Rule 608. A Witness’s Character for Truthfulness or Untruthfulness

 

(a)      Reputation or Opinion Evidence. A witness’s credibility may be attacked or supported by testimony about the witness’s reputation for having a character for truthfulness or untruthfulness, or by testimony in the form of an opinion about that character. But evidence of truthful character is admissible only after the witness’s character for truthfulness has been attacked.

 

(b)      Specific Instances of Conduct. Except for a criminal conviction under Rule 609, extrinsic evidence is not admissible to prove specific instances of a witness’s conduct in order to attack or support the witness’s character for truthfulness. But the court may, on cross-examination, allow them to be inquired into if they are probative of the character for truthfulness or untruthfulness of:

 

(1)   the witness; or

 

(2)   another witness whose character the witness being cross-examined has testified about.

 

By testifying on another matter, a witness does not waive any privilege against self-incrimination for testimony that relates only to the witness’s character for truthfulness.

 

(c)      Evidence of Bias. Bias, prejudice or any motive to misrepresent may be shown to impeach the witness either by examination of the witness or by other evidence.

 

 

2011 Advisory Committee Note. – The language of this rule has been amended as part of the restyling of the Evidence Rules to make them more easily understood and to make style and terminology consistent throughout the rules. These changes are intended to be stylistic only. There is no intent to change any result in any ruling on evidence admissibility.

 

ADVISORY COMMITTEE NOTE

 

This amendment is in order to be consistent with changes made to the Federal Rule.

 

Subdivisions (a) and (b) are the federal rule, verbatim, and are comparable to Rules 22 and 6, Utah Rules of Evidence (1971), except to the extent that Subdivision (a) limits such evidence to credibility for truthfulness or untruthfulness. Rule 22(c), Utah Rules of Evidence (1971) allowed a broader attack on the character of a witness as to truth, honesty and integrity.

 

This rule should be read in conjunction with Rule 405. Subdivision (b) allows, in the discretion of the court on cross-examination, inquiry into specific instances of the witness's conduct relative to his character for truthfulness or untruthfulness or specific instances of conduct of a person as to whom the witness has provided character testimony. See, State v. Adams, 26 Utah 2d 377, 489 P.2d 1191 (1971). Attack upon a witness's credibility by specific instances of character other than conviction of a crime is inadmissible under current Utah law. Cf. Bullock v. Ungricht, 538 P.2d 190 (Utah 1975); Rule 47, Utah Rules of Evidence (1971). Allowing cross-examination of a witness as to specific instances affecting character for truthfulness is new to Utah practice and in accord with the decision in Michelson v. United States, 335 U.S. 469 (1948). The cross-examination of a character witness as to specific instances of conduct which the character witness may have heard about concerning the person whose character is placed in evidence has been sanctioned by a prior decision, State v. Watts, 639 P.2d 158 (Utah 1981).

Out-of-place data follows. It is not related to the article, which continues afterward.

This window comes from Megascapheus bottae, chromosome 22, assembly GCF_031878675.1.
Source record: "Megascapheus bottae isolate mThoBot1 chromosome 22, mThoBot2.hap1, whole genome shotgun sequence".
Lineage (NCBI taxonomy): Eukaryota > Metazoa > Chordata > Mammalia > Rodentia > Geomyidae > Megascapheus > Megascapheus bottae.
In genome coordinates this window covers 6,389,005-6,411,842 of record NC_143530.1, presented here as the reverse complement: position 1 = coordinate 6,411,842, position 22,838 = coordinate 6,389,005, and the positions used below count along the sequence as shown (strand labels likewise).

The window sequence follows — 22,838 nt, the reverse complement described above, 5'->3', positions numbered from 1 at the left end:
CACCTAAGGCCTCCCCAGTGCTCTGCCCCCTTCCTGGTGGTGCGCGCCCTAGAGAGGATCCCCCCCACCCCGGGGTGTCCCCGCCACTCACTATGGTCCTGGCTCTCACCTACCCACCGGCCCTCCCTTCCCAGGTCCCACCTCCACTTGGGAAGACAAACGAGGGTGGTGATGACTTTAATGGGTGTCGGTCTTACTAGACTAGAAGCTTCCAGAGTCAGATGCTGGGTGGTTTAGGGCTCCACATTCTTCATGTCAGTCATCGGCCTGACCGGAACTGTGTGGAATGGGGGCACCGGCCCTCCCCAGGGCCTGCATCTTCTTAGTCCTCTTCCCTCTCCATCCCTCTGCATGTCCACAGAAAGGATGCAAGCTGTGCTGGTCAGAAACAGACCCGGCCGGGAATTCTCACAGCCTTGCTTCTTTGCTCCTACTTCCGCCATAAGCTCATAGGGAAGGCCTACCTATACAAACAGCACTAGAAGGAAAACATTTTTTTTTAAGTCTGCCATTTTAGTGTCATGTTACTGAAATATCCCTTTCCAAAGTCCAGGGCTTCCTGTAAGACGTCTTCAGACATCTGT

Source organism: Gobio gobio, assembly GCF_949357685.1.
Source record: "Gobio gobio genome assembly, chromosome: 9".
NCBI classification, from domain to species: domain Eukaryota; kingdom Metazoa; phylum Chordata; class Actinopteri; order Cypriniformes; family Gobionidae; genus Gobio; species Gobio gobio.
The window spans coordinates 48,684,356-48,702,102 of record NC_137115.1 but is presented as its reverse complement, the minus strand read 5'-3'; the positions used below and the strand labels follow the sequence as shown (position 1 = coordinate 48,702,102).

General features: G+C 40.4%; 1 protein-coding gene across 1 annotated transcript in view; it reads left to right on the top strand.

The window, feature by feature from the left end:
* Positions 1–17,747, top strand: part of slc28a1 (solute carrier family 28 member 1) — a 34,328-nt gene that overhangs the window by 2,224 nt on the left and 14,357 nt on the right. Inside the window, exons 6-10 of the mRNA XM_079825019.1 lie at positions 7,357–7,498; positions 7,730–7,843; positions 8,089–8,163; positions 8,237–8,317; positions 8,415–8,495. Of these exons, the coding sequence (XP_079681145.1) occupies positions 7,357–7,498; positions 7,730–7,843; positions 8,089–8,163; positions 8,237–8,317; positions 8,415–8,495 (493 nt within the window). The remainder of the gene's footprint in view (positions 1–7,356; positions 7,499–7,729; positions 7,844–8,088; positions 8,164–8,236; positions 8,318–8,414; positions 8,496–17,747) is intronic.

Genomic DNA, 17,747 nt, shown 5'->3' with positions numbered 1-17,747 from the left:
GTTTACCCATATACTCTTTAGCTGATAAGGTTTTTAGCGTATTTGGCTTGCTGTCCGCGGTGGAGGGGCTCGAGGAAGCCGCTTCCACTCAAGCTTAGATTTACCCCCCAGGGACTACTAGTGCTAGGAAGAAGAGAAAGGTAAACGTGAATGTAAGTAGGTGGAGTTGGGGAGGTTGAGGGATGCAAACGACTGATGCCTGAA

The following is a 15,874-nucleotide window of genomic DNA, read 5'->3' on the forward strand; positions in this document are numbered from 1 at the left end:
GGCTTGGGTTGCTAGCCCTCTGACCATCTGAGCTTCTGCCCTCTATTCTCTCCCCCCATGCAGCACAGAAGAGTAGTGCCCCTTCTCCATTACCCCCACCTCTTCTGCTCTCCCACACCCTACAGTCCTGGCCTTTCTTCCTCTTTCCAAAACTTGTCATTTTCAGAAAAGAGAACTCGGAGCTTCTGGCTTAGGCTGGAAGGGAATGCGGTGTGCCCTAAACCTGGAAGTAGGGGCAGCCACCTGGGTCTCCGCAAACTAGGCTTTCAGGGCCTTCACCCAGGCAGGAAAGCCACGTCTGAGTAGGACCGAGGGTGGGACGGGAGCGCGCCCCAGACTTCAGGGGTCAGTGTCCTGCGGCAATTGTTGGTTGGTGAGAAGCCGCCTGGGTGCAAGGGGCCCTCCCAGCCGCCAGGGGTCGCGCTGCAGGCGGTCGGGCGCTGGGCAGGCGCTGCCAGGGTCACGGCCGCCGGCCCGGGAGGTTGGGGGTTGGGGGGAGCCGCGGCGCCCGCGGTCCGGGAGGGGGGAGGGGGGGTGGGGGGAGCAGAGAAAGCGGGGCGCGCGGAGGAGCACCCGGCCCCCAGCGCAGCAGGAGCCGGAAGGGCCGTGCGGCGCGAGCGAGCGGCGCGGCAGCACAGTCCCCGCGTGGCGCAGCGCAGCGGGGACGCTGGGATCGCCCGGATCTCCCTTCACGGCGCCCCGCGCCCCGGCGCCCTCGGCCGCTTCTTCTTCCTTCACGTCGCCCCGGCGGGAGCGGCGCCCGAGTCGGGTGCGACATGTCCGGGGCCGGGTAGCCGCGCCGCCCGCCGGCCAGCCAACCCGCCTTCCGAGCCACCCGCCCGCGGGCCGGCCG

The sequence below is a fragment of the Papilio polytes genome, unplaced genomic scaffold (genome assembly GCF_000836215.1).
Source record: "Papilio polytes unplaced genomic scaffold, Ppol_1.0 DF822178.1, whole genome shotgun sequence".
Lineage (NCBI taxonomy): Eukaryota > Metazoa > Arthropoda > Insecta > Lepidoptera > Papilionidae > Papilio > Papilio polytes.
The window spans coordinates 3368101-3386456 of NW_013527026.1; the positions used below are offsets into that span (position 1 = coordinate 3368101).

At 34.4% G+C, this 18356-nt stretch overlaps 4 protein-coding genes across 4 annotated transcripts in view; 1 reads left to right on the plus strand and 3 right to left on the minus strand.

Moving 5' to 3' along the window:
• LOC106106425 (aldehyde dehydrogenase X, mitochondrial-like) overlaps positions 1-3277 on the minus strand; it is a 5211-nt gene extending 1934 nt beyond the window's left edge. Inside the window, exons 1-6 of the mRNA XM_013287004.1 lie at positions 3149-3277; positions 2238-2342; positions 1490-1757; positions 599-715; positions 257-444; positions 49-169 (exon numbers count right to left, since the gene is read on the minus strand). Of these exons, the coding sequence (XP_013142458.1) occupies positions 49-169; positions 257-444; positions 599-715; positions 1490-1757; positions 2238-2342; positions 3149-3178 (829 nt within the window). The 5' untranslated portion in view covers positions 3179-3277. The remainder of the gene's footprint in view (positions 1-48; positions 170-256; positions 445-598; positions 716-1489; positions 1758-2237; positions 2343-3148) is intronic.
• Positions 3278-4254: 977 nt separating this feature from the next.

The rule is subject to a witness invoking the statutory privilege against degradation contained in Utah Code Annotated, Section 78-24-9 (1953). See, In re Peterson, 15 Utah 2d 27, 386 P.2d 726 (1963). The privilege, however, may be subject to limitation to accommodate an accused's right of confrontation. Cf. Davis v. Alaska, 415 U.S. 308 (1974).

 

Subdivision (c) is Rule 608(c), Military Rules of Evidence, verbatim.